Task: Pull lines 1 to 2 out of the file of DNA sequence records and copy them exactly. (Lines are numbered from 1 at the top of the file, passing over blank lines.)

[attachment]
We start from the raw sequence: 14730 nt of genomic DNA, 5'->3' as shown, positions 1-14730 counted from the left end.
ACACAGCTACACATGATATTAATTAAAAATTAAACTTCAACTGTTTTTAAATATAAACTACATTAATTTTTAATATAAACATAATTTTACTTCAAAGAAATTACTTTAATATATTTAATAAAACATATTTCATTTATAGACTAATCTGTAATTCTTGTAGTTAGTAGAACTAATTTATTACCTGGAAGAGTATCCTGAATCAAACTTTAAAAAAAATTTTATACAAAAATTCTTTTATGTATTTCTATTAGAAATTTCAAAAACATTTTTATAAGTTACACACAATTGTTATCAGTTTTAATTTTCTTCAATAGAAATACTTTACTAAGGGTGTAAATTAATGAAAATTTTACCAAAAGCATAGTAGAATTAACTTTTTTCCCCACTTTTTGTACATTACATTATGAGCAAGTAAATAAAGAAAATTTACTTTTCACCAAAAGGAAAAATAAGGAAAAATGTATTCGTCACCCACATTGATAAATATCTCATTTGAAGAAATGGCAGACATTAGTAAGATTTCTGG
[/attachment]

We start from the raw sequence: 14730 nt of genomic DNA, 5'->3' as shown, positions 1-14730 counted from the left end.
ACACAGCTACACATGATATTAATTAAAAATTAAACTTCAACTGTTTTTAAATATAAACTACATTAATTTTTAATATAAACATAATTTTACTTCAAAGAAATTACTTTAATATATTTAATAAAACATATTTCATTTATAGACTAATCTGTAATTCTTGTAGTTAGTAGAACTAATTTATTACCTGGAAGAGTATCCTGAATCAAACTTTAAAAAAAATTTTATACAAAAATTCTTTTATGTATTTCTATTAGAAATTTCAAAAACATTTTTATAAGTTACACACAATTGTTATCAGTTTTAATTTTCTTCAATAGAAATACTTTACTAAGGGTGTAAATTAATGAAAATTTTACCAAAAGCATAGTAGAATTAACTTTTTTCCCCACTTTTTGTACATTACATTATGAGCAAGTAAATAAAGAAAATTTACTTTTCACCAAAAGGAAAAATAAGGAAAAATGTATTCGTCACCCACATTGATAAATATCTCATTTGAAGAAATGGCAGACATTAGTAAGATTTCTGG